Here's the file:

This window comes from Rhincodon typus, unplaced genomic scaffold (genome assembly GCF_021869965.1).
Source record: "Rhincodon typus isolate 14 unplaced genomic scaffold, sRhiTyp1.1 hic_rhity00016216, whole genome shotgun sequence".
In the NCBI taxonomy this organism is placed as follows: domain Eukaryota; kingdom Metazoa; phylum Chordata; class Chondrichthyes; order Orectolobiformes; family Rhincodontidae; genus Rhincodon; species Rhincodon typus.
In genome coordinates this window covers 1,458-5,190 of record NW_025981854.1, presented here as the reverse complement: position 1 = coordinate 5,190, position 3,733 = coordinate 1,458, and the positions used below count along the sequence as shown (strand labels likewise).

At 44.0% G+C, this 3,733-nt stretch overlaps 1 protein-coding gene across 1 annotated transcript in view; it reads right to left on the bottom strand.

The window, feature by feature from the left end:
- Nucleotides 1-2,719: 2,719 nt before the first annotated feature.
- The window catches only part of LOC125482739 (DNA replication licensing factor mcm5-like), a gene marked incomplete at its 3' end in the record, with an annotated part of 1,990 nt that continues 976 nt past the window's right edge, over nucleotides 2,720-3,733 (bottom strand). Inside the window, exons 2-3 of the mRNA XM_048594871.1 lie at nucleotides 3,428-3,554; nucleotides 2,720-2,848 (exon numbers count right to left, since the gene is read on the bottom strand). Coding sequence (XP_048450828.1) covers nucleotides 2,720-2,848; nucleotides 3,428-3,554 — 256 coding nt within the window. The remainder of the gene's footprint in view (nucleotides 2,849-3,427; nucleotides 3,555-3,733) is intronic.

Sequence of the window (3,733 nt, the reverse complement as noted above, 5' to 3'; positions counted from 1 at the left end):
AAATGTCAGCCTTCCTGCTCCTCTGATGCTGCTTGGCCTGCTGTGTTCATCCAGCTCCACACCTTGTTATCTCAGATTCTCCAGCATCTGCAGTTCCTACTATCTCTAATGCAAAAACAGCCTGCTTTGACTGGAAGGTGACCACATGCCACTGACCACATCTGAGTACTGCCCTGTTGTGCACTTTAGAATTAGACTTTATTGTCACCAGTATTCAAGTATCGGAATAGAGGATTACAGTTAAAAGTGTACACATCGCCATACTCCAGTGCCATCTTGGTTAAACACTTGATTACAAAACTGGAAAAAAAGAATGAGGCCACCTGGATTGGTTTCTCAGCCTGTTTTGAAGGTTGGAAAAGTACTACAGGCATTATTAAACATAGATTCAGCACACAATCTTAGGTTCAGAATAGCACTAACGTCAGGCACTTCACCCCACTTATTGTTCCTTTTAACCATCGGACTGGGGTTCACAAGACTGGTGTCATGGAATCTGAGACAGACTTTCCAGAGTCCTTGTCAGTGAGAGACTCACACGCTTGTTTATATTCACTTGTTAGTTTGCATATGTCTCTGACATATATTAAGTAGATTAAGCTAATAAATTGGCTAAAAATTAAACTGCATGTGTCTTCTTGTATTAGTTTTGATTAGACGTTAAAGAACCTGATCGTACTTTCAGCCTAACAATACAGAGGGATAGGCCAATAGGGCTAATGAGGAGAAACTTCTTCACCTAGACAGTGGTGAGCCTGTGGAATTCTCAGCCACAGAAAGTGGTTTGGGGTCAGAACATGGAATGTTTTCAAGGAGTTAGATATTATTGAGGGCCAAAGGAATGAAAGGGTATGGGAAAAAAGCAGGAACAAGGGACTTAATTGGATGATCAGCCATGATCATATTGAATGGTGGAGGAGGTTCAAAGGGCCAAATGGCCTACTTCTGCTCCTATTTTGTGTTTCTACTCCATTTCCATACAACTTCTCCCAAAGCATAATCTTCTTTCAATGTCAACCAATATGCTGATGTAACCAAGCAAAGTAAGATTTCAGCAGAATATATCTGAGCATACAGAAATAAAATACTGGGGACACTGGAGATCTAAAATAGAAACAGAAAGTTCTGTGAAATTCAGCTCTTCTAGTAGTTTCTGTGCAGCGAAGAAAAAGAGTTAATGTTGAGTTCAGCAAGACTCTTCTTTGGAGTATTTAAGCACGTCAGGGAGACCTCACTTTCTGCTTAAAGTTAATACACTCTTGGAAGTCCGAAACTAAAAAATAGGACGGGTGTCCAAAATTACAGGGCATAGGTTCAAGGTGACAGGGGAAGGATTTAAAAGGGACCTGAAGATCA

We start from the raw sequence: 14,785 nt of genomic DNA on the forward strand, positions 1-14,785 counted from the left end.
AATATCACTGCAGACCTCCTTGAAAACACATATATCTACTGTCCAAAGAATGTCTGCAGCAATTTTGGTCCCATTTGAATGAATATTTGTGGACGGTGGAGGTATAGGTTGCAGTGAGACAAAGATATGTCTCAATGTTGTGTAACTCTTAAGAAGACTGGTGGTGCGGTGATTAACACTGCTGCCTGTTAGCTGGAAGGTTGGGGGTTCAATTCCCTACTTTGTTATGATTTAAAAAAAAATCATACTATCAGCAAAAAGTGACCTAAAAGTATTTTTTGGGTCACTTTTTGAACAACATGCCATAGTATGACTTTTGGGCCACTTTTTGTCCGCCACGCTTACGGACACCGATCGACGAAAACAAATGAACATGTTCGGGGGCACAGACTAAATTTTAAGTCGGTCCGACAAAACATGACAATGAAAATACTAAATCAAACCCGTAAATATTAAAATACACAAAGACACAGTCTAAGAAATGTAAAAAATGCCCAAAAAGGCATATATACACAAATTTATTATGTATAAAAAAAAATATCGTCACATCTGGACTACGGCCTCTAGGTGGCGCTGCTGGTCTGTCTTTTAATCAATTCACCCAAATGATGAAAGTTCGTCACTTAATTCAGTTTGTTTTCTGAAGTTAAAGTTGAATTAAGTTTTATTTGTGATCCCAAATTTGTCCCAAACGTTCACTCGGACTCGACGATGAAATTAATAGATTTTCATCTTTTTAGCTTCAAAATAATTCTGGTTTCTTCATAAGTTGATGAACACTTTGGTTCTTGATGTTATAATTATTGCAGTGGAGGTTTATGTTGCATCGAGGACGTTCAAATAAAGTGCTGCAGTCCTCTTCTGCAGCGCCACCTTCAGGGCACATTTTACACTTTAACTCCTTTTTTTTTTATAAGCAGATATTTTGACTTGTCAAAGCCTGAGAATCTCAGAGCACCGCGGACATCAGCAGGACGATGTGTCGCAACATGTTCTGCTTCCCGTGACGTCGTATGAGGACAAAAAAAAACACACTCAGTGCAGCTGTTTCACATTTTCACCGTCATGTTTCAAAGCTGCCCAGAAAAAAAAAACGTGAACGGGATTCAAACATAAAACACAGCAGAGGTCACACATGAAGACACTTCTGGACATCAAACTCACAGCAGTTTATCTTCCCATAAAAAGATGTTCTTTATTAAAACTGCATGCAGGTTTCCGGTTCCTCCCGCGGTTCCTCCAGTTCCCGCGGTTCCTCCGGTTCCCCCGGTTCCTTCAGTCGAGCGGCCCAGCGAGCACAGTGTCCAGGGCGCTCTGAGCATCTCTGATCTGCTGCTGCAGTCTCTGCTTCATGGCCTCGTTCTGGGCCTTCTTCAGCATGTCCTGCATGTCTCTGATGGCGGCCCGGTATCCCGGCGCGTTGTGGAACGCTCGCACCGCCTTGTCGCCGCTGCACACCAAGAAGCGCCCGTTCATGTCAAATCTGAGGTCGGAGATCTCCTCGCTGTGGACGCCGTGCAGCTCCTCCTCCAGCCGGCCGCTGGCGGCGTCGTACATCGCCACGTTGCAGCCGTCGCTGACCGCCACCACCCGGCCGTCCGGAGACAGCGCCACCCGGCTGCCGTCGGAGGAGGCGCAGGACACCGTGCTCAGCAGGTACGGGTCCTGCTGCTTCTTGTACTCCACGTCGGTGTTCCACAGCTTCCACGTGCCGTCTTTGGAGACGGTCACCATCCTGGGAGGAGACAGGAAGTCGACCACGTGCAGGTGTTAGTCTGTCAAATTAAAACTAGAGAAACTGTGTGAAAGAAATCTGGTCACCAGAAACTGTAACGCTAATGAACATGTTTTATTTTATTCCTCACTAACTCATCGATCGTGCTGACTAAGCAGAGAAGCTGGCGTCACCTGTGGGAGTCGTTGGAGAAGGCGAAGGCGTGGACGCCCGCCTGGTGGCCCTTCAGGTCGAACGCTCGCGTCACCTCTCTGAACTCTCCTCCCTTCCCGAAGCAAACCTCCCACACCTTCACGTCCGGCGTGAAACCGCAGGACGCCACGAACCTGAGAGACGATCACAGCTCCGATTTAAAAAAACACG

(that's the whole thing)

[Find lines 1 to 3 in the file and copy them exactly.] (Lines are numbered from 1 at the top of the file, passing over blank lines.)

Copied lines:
This window comes from Rhincodon typus, unplaced genomic scaffold (genome assembly GCF_021869965.1).
Source record: "Rhincodon typus isolate 14 unplaced genomic scaffold, sRhiTyp1.1 hic_rhity00016216, whole genome shotgun sequence".
In the NCBI taxonomy this organism is placed as follows: domain Eukaryota; kingdom Metazoa; phylum Chordata; class Chondrichthyes; order Orectolobiformes; family Rhincodontidae; genus Rhincodon; species Rhincodon typus.